Once the breach round is over, combat begins and the first mechanical tweak appears. XCOM Chimera Squad introduces interleaved turn order to its combat. Essentially, instead of manipulating your entire squad in a single turn, you can only manipulate one squad member at a time. Think of it like chess — you move one of your pieces, and then the enemy moves one of theirs. Once every individual on both sides has used all their available actions, the “turn” concludes. (D&D fans: Sounds an awful lot like an initiative tracker, doesn’t it?)

As you dispatch your foes, you’ll have to move your squad up and likely breach into a new room, and so the loop repeats. Chimera Squad emphasises tactical positioning, ensuring you control the flanks and maintain cover without losing line-of-sight. Having characters that specialise in certain fields means also knowing how best to use them. Medics should stay in the backline and shieldbearers should be at the front.

A big part of any XCOM game is time management. Every mission takes one or more in-universe days to complete and while your attention is elsewhere, other powers push their own agendas. In Chimera Squad, this is represented by City 31 itself, a metropolis divided on the map screen into disparate boroughs. As you progress through the campaign, civil unrest in each borough begins to rise. You’ll need to manage tensions as best you can, clearing out the dissidents and restoring order.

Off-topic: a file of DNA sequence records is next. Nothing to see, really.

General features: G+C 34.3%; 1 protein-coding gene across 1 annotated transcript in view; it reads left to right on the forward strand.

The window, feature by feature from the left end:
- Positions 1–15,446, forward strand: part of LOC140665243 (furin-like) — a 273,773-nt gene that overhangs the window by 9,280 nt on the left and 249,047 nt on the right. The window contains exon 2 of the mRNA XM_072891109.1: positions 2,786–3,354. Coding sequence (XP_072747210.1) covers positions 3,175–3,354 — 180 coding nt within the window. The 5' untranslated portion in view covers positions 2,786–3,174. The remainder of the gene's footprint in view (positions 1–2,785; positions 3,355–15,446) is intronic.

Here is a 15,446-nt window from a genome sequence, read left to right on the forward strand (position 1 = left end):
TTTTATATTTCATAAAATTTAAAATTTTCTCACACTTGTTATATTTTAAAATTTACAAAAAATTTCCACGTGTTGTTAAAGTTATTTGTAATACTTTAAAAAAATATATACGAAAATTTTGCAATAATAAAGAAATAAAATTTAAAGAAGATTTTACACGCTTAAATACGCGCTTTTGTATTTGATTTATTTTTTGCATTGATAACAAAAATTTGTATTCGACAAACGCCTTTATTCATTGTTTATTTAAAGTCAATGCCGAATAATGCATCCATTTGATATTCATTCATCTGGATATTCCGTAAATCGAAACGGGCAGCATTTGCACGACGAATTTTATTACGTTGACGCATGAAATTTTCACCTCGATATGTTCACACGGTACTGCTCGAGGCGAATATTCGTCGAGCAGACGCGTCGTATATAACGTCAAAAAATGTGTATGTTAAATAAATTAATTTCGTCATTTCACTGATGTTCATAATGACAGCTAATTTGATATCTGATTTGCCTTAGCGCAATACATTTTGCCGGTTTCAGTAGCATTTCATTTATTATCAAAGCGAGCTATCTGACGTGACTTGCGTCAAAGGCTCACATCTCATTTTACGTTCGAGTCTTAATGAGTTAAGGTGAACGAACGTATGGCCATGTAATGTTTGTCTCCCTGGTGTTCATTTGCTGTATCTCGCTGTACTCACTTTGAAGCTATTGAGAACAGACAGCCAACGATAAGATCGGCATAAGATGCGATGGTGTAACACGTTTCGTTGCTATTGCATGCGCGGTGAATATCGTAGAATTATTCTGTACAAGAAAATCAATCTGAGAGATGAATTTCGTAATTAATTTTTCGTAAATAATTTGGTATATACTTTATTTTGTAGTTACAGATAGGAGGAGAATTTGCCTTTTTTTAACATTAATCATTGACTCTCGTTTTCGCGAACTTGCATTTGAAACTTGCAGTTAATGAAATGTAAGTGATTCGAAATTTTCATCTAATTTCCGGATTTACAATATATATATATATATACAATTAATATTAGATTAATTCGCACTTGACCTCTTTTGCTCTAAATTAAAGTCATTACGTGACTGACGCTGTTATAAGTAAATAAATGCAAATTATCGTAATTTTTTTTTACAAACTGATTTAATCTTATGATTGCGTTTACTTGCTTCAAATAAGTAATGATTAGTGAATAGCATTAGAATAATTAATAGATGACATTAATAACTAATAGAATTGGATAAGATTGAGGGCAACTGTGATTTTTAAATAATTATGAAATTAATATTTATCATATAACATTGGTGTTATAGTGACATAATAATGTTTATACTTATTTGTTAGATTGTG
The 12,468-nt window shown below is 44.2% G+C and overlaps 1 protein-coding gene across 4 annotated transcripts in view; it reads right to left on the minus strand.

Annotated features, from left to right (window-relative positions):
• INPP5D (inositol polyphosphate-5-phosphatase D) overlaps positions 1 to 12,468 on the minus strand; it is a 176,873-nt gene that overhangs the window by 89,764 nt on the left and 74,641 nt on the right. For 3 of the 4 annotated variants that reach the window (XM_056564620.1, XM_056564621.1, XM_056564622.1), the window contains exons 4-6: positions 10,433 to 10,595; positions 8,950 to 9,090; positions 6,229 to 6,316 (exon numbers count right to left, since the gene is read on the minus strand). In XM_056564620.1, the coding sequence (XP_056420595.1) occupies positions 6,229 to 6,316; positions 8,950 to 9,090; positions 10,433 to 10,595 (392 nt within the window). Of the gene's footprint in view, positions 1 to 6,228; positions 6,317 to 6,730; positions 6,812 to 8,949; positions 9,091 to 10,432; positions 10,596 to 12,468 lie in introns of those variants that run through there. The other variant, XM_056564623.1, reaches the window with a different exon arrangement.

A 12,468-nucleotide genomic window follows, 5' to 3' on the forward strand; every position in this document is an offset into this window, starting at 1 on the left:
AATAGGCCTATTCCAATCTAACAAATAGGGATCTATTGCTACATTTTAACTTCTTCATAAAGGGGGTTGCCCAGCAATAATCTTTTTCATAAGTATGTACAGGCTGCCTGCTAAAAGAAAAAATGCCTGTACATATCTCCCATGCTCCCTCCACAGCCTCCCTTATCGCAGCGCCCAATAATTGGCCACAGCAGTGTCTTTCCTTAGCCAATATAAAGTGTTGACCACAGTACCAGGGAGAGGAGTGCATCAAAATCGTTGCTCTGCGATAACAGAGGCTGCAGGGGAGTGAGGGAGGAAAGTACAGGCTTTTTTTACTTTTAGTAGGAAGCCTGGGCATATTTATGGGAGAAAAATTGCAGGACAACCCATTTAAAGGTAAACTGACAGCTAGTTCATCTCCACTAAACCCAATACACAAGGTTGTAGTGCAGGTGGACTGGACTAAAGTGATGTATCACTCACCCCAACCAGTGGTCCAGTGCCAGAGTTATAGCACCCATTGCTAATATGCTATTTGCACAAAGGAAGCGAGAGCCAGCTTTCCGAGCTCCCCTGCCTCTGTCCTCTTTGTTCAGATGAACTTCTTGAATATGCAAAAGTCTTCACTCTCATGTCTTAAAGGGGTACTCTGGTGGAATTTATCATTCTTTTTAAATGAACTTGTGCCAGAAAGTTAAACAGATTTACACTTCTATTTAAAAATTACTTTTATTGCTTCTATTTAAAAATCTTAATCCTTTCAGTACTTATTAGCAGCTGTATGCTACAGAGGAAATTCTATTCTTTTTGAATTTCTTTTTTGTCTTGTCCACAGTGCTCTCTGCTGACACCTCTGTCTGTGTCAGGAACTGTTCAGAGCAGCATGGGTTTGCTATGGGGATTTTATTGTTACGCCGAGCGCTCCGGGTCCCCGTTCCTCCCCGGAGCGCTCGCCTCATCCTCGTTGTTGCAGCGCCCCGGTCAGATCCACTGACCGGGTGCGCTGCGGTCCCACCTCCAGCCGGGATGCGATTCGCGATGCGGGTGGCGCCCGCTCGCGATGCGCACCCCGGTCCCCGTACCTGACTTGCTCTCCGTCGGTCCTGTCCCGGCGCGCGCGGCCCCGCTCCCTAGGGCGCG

Doing this has you completing shorter, one-person quests that take units out of action for multiple days in a row. This folds into the training system, which will also put your units out of action for a few days while they upgrade their skills. Managing your available troops is important, and you’ll spend a lot of time making sure everyone is at the top of their game.

Final thoughts

XCOM Chimera Squad is an interesting companion piece. It’s small scale enough to be a DLC pack, but its new ideas are big ones. Not all of them are great but a few of them, like the breach mechanic, are. I’m excited to see that 2K and Firaxis are still thinking about this series but this isn’t the future I want for the series. May it stand as a solid side story in a legendary strategy franchise.


Highlights: Great tactics; Interesting angle; Defiantly, militantly inclusive
Lowlights: Amateurish art design; Not the full blooded XCOM experience fans crave
Developer: Firaxis Games
Publisher: 2K Games
Platforms: Windows PC
Available: Now

Review conducted on Windows PC with pre-release code provided by the publisher.

David Smith

David Smith is the former games and technology editor at The AU Review. He has previously written for PC World Australia. You can find him on Twitter at @RhunWords.

Tags: , , ,